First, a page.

For almost three decades, President Omar Hassan al-Bashir ruled Sudan with a heavy fist, jailing opponents and former allies, overseeing the bloody suppression of the Darfur region and squashing protests that dared to challenge his regime.
But on Saturday, Mr. al-Bashir, 75, was convicted and sentenced to two years in detention in a much-anticipated trial that was the first attempt by his own citizens to call him to account.
Wearing the traditional Sudanese white jalabiya garment and turban, Mr. al-Bashir stepped into a packed court in central Khartoum and was corralled in a meshed metal defendant’s cage.
Once a powerful strongman who ruled one of Africa’s biggest nations, he stood with his head bowed as the judge read the charges against him while several police officers stood around.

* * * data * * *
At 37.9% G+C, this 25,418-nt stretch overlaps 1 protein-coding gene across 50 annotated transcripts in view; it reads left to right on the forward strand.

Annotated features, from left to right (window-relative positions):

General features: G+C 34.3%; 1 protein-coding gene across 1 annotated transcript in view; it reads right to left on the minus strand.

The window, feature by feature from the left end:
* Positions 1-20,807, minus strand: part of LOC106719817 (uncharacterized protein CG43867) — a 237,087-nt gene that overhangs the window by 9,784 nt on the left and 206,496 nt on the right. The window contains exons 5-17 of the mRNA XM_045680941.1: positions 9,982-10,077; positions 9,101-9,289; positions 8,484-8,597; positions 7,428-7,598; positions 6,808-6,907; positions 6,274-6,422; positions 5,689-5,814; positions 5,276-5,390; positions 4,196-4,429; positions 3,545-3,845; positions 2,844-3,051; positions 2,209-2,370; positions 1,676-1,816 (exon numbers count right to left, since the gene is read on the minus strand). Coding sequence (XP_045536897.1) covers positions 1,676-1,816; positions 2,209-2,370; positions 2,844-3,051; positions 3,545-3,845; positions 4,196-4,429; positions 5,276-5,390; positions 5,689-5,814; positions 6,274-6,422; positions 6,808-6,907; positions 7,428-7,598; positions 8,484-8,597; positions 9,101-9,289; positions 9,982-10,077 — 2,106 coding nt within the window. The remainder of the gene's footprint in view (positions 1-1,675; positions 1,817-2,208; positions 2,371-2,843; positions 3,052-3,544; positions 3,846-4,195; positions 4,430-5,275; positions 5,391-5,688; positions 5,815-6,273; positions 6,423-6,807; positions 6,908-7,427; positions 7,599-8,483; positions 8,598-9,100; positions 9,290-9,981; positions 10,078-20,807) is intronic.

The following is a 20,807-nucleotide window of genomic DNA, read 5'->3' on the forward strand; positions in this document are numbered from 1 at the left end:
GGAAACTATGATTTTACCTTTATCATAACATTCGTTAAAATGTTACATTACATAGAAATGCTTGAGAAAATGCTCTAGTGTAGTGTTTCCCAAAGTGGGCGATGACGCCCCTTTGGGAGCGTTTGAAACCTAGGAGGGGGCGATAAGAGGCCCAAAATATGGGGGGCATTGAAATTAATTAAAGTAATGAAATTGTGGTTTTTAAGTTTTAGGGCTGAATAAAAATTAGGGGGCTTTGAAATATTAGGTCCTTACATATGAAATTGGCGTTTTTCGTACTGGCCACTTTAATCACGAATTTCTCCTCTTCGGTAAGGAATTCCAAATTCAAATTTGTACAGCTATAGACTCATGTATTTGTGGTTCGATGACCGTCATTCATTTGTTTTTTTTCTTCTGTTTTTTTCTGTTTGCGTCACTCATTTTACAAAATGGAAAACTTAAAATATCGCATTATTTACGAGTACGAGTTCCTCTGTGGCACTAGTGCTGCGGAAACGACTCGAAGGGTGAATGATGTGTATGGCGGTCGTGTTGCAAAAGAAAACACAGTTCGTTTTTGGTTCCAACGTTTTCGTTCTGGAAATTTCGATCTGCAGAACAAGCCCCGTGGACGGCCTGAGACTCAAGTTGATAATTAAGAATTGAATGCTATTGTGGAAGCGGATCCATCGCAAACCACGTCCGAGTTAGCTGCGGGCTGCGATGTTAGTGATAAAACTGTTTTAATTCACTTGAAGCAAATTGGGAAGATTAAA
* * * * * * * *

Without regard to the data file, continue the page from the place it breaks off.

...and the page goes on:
Mr. al-Bashir was deposed in April after months of persistent demonstrations throughout the country convinced key military commanders to turn against him.
When security forces searched his home and found suitcases stuffed with millions of euros, U.S. dollars, and Sudanese pounds, he was arrested and charged with possessing foreign currency, corruption and receiving illegal gifts.